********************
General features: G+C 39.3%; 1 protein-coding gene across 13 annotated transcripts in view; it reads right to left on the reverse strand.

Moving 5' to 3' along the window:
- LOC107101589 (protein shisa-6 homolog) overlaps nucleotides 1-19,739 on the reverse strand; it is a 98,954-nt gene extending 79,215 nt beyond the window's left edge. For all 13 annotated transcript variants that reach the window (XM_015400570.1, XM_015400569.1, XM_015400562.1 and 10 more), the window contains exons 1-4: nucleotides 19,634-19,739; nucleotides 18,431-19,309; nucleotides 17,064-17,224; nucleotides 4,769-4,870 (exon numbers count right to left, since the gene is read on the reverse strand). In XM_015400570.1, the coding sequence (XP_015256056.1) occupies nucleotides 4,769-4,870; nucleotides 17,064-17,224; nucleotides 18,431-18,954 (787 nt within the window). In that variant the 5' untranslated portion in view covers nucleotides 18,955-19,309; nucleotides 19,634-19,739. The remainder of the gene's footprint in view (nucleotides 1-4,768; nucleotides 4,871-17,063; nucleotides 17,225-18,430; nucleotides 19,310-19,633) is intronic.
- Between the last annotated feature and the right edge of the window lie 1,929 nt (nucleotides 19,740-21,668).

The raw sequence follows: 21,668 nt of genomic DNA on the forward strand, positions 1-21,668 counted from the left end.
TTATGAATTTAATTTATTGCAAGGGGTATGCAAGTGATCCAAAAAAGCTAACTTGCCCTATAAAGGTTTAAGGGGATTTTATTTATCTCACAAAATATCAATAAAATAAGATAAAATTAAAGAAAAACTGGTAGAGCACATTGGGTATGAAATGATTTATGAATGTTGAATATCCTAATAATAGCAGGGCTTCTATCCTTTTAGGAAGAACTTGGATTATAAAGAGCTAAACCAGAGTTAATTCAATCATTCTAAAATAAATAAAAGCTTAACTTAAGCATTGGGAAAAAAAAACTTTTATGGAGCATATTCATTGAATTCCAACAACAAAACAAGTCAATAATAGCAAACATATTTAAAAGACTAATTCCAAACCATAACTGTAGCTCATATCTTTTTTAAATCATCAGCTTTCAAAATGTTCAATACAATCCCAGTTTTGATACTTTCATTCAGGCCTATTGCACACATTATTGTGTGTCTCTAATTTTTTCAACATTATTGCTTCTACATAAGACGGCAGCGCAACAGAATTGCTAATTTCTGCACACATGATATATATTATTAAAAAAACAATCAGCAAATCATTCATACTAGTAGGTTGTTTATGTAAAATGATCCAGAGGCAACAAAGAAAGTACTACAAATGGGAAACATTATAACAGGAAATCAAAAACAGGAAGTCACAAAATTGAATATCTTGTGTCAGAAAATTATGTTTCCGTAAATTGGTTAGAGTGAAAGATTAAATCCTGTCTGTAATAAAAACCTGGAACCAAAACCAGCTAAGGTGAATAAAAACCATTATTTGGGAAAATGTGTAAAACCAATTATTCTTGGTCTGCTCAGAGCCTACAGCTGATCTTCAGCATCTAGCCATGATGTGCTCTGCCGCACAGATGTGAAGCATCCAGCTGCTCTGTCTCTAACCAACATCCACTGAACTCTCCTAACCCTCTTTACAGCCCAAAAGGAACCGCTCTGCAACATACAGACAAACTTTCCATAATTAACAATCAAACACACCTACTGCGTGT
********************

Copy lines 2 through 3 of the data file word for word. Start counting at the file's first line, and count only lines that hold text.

Moving 5' to 3' along the window:
- LOC107101589 (protein shisa-6 homolog) overlaps nucleotides 1-19,739 on the reverse strand; it is a 98,954-nt gene extending 79,215 nt beyond the window's left edge. For all 13 annotated transcript variants that reach the window (XM_015400570.1, XM_015400569.1, XM_015400562.1 and 10 more), the window contains exons 1-4: nucleotides 19,634-19,739; nucleotides 18,431-19,309; nucleotides 17,064-17,224; nucleotides 4,769-4,870 (exon numbers count right to left, since the gene is read on the reverse strand). In XM_015400570.1, the coding sequence (XP_015256056.1) occupies nucleotides 4,769-4,870; nucleotides 17,064-17,224; nucleotides 18,431-18,954 (787 nt within the window). In that variant the 5' untranslated portion in view covers nucleotides 18,955-19,309; nucleotides 19,634-19,739. The remainder of the gene's footprint in view (nucleotides 1-4,768; nucleotides 4,871-17,063; nucleotides 17,225-18,430; nucleotides 19,310-19,633) is intronic.